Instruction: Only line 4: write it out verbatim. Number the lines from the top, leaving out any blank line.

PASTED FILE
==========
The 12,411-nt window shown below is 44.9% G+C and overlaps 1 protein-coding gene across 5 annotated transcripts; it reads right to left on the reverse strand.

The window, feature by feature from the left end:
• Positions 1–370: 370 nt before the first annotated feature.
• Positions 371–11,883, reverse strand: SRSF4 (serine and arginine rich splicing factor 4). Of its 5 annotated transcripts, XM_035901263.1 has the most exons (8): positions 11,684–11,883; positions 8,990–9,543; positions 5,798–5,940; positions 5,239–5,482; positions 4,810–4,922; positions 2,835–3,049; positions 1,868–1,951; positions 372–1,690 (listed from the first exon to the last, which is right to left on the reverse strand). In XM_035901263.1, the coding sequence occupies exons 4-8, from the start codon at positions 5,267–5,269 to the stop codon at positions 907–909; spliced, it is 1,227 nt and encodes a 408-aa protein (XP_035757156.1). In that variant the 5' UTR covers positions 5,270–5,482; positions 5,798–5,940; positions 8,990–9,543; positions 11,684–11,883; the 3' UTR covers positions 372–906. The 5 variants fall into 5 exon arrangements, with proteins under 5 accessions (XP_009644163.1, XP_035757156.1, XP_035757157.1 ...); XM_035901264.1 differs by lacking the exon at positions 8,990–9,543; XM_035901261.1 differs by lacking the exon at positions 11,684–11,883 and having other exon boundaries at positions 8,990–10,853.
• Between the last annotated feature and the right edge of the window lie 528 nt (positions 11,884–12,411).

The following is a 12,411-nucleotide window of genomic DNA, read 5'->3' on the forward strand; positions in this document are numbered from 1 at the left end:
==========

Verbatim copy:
• Positions 371–11,883, reverse strand: SRSF4 (serine and arginine rich splicing factor 4). Of its 5 annotated transcripts, XM_035901263.1 has the most exons (8): positions 11,684–11,883; positions 8,990–9,543; positions 5,798–5,940; positions 5,239–5,482; positions 4,810–4,922; positions 2,835–3,049; positions 1,868–1,951; positions 372–1,690 (listed from the first exon to the last, which is right to left on the reverse strand). In XM_035901263.1, the coding sequence occupies exons 4-8, from the start codon at positions 5,267–5,269 to the stop codon at positions 907–909; spliced, it is 1,227 nt and encodes a 408-aa protein (XP_035757156.1). In that variant the 5' UTR covers positions 5,270–5,482; positions 5,798–5,940; positions 8,990–9,543; positions 11,684–11,883; the 3' UTR covers positions 372–906. The 5 variants fall into 5 exon arrangements, with proteins under 5 accessions (XP_009644163.1, XP_035757156.1, XP_035757157.1 ...); XM_035901264.1 differs by lacking the exon at positions 8,990–9,543; XM_035901261.1 differs by lacking the exon at positions 11,684–11,883 and having other exon boundaries at positions 8,990–10,853.